Fly Rod’s first cousin, Lt. James Porter, son of Jeremy Porter, was killed in Custer’s Last Stand.  As with Fly Rod’s mother, Jeremy Porter and I are first cousins four times removed.  That makes Cornelia “Fly Rod” Crosby my second cousin three times removed.  (My first cousin’s child is my second cousin.)  That also describes my relationship with Lt. James Porter.

My father had occasionally referred to James and the Custer connection — as far back as when I was a teenager he tried to tell me about it — but I had never quite understood those connections or teased it out of the books until now.  He never mentioned, and may not have known, that he and Cornelia were cousins, and in fact he was 19 and living in the next town when she died.

Cornelia lobbied the Maine legislature heavily, advocating that Maine Guides should meet some professional standards and therefore that they should be licensed as well, demonstrating that the standards had been met.

Fly Rod Crosby's badge #1, Registered Maine Guide

On March 19, 1897, the Maine legislature passed a bill requiring paid hunting and fishing guides to register with the state.  Maine registered 1316 guides in that first year.  The honor of receiving the first Maine guiding license went to Cornilia Thurza Crosby.

She first discovered her love for the wilderness when, on the advice of her doctor, she left her job in a bank to seek “a large dose of the outdoors.”  This prescription brought her to the nearby town of Rangeley, where she found work housekeeping in some of the large hotels in the area.  She became friends with the local guides, and from them she learned the lore of the woods and the pleasures of camping, hunting, and fishing.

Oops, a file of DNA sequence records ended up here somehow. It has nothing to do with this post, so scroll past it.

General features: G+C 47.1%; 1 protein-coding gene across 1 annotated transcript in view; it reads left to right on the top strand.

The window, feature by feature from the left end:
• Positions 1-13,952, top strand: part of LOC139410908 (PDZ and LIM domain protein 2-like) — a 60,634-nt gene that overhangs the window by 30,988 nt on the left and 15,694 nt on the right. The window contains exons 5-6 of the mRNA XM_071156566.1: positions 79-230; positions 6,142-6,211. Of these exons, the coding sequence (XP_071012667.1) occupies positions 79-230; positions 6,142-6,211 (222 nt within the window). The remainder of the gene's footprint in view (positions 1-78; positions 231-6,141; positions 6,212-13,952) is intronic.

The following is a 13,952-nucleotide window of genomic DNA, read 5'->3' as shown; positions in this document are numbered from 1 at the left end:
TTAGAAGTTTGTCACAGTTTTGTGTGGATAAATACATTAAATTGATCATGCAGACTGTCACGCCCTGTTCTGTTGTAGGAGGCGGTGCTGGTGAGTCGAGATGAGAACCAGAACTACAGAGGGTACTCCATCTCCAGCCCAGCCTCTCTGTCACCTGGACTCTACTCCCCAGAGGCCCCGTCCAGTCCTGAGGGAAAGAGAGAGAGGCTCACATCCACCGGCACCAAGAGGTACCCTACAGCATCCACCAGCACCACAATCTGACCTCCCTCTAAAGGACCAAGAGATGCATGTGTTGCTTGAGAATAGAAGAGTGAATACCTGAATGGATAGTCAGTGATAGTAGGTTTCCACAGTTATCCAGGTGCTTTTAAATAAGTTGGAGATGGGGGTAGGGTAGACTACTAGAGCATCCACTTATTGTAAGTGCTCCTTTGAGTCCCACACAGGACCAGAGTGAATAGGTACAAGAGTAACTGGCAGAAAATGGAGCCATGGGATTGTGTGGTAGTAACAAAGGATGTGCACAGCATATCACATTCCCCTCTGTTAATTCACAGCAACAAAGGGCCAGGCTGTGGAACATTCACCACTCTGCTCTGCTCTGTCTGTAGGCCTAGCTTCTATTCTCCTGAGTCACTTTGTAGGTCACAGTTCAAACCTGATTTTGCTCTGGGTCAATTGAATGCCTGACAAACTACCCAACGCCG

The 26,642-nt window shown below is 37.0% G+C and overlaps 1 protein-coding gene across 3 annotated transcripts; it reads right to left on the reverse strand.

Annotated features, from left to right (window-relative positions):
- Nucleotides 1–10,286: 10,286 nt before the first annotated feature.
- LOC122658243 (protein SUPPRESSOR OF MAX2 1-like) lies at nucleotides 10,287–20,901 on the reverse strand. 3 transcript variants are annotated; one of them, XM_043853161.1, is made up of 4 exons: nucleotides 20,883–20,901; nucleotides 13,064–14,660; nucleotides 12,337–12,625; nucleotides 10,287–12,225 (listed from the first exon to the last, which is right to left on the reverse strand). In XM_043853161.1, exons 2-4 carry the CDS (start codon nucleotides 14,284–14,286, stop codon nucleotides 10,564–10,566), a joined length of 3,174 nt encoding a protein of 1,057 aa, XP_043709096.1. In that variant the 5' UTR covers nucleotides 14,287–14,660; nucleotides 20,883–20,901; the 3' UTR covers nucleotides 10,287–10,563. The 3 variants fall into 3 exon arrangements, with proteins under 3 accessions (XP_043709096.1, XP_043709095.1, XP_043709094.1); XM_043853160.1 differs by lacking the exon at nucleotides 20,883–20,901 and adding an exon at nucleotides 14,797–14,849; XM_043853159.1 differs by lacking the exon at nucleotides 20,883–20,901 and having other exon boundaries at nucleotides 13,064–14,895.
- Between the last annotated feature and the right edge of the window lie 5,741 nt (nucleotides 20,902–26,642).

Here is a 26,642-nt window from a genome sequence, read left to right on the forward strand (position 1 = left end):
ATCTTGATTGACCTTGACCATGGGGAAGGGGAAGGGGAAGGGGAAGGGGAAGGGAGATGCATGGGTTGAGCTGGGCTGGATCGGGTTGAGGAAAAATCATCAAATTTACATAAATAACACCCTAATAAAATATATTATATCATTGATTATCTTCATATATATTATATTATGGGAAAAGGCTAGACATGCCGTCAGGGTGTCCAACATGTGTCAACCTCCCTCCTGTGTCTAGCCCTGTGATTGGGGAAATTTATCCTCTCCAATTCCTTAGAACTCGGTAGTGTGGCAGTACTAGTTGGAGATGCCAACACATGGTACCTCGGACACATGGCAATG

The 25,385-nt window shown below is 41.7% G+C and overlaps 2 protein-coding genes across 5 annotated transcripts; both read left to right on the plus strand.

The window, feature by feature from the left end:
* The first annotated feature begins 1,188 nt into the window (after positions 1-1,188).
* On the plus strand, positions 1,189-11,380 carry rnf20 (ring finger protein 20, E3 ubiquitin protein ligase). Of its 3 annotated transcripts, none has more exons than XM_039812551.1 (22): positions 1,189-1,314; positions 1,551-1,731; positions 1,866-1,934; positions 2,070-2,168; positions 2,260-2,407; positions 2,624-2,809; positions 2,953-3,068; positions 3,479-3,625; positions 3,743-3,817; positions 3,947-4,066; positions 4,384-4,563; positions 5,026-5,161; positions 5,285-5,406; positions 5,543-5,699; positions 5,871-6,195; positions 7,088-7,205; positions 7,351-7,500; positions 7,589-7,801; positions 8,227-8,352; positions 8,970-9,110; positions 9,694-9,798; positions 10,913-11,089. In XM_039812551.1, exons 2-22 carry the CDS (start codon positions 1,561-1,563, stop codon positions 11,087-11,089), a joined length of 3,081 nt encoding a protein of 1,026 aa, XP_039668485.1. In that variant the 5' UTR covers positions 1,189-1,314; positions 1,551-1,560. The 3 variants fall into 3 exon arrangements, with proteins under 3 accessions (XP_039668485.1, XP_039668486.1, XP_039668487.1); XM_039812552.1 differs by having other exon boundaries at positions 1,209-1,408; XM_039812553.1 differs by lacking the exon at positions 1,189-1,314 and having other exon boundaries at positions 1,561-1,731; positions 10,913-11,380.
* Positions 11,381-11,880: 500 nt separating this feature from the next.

In 1886 a friend presented Cornilia with a five-ounce bamboo rod.  She became so adept at fly-fishing that she once landed 200 trout in one day.  She began to write up accounts of her fishing adventures and submitted them, under the name “Fly Rod” to O.M. Moore, editor of the Phillips Phonograph, (Phillips being another town near Strong and Rangeley).  “That’s mighty good stuff!” responded Moore.  “Send some more right away.”  “Fly Rod’s Notebook” became a widely syndicated column appearing in newspapers in New York, Boston, and Chicago, and the new name stuck.

Although she shot the last legal caribou buck in the state of Maine, “Fly Rod” Crosby’s most remarkable and enduring contribution to her native state happened far from the north woods.  In addition to being its first licensed guide, she was Maine’s first public-relations genius.  She arranged an elaborate hunting display at the First Annual Sportsmen’s Show in New York’s Madison Square Garden, starring herself, rifle in hand and wearing a daring, knee-length doeskin skirt.


Her sensational appearance at the Sportsmen’s Show, together with the popularity of her column, helped to attract thousands of eager would-be outdoorsmen and quite a few women to the woods and streams of Maine.  In time, she became friends with the most famous of the country’s illustrious outdoorsmen and counted Annie Oakley among her friends as well.

Since she never had children, and apparently never married anyway, there are no descendants.  A neat little biography of her, Fly Rod Crosby: The Woman Who Marketed Maine, by Julia Hunter and Earle Shettleworth, Jr., is available at